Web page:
State v. BjornsenAnnotate this Case
271 N.W.2d 839 (1978)
201 Neb. 709
STATE of Nebraska, Appellee, v. Dennis L. BJORNSEN.
Supreme Court of Nebraska.
November 22, 1978.
Walker, Luckey, Sipple & Hansen, Columbus, for appellant.
*840 Paul L. Douglas, Atty. Gen., Linda A. Akers, Asst. Atty. Gen., Lincoln, for appellee.
Heard before SPENCER, C. J., Pro Tem., BOSLAUGH, McCOWN, CLINTON, BRODKEY and WHITE, JJ., and KUNS, Retired District Judge.
C. THOMAS WHITE, Justice.
Defendant appeals from a conviction of operating a motor vehicle while having ten-hundredths of one percent of alcohol by weight in his body fluid.
There is no evidence of the defendant's intoxication sufficient to sustain a conviction other than the results of a blood test. The testimony of the sheriff who arrested defendant following the accident merely disclosed the defendant had the odor of alcohol on his breath and that a partially-filled wine bottle was found at the scene.
The chemist who tested the blood sample of the defendant testified the test conformed to the standard set forth in section 39-669.11, R.R.S.1943. He testified on direct examination that the results of the test disclosed the presence of ten-hundredths of one percent of alcohol by weight in the sample. On cross-examination the chemist was asked: "QWhat is correct? Is it you are telling me it (the test) is 100% accurate. Is that correct?
"AI'm telling you it's accurate within five thousandths of a percent. * * *
"QWell, I don't want it qualified. I want you to tell me if itif it's off that much, no one can do it more accurately than that, in your opinion. Should that wouldn't then, put it below a .10? Would it or not?
"AYes. It would."
The contention of defendant is that the State has not met its burden of proof of the crime, namely, it has not offered evidence showing that defendant had the requisite percent of alcohol by weight in his blood. The State answers this contention by arguing that section 39-669.11, R.R.S.1943, provides: "Any test * * * if made in conformity * * * shall be competent evidence in any prosecution * * * " and that any variances inherent in the testing process are irrelevant, providing the chemist testifies to the minimum content of alcohol by weight in the body fluid.
We do not agree. While there is a scarcity of authority on the subject, we think the correct rule is that announced in State v. Graham (Mo.App.), 322 S.W.2d 188. In that case the Missouri Supreme Court, while judicially recognizing the validity of radar as a speed-measuring device and acknowledging that a reading of a radar device was admissible in evidence, discussed the tolerance or outer limits of the accuracy of the device, and stated: "The evidence given by the machine should not be accepted if the question involved falls within this tolerance." The evidence as to the tolerance was one mile per hour.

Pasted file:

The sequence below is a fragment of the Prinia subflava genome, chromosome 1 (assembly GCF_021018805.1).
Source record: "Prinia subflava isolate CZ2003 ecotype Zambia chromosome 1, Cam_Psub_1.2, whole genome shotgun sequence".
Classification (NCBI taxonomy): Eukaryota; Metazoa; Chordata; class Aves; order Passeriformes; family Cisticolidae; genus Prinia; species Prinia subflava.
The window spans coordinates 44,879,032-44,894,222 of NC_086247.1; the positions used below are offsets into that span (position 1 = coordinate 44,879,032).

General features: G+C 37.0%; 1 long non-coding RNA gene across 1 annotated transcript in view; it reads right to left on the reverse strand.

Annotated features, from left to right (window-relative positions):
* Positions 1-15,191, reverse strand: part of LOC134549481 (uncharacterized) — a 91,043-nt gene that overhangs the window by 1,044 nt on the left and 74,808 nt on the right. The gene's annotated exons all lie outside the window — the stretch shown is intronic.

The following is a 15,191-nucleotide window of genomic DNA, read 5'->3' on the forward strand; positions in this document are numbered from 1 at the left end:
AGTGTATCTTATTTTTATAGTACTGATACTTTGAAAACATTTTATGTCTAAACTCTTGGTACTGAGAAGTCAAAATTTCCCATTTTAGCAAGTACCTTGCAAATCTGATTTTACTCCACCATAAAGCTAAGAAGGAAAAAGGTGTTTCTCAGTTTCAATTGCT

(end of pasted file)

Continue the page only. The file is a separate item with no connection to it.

While the Legislature has the acknowledged right to prescribe acceptable methods of testing for alcohol content in body fluids and perhaps even the right to prescribe that such evidence is admissible in a court of law, it is a judicial determination as to whether this evidence is sufficient to sustain a conviction, if the evidence is believed. The Legislature has selected a particular percent of alcohol to be a criminal offense if present in a person operating a motor vehicle. It is not unreasonable to require that the test, designed to show that percent, do so outside of any error or tolerance inherent in the testing process.
The judgment is reversed and the cause dismissed.
REVERSED AND DISMISSED.
SPENCER, Chief Justice, Pro Tem., dissenting.
I respectfully dissent from the majority opinion herein because the opinion in effect amends section 39-669.07, R.R.S.1943 which section makes it unlawful to operate a motor vehicle while having ten-hundredths of one percent by weight of alcohol in the body fluid, as shown by chemical analysis of the blood, breath, or urine.
*841 The chemist who tested the blood sample testified that the test conformed to the standards set forth in section 39-669.11, R.R.S.1943, and disclosed the presence of ten-hundredths of one percent of alcohol by weight in the sample, as shown by chemical analysis. Under cross-examination the chemist testified that such tests were accurate within five-thousandths of a percent. On this evidence, the court holds that the test must disclose ten-hundredths of one percent plus five-thousandths of one percent to be sufficient to comply with the statute. This is a misinterpretation of the statute.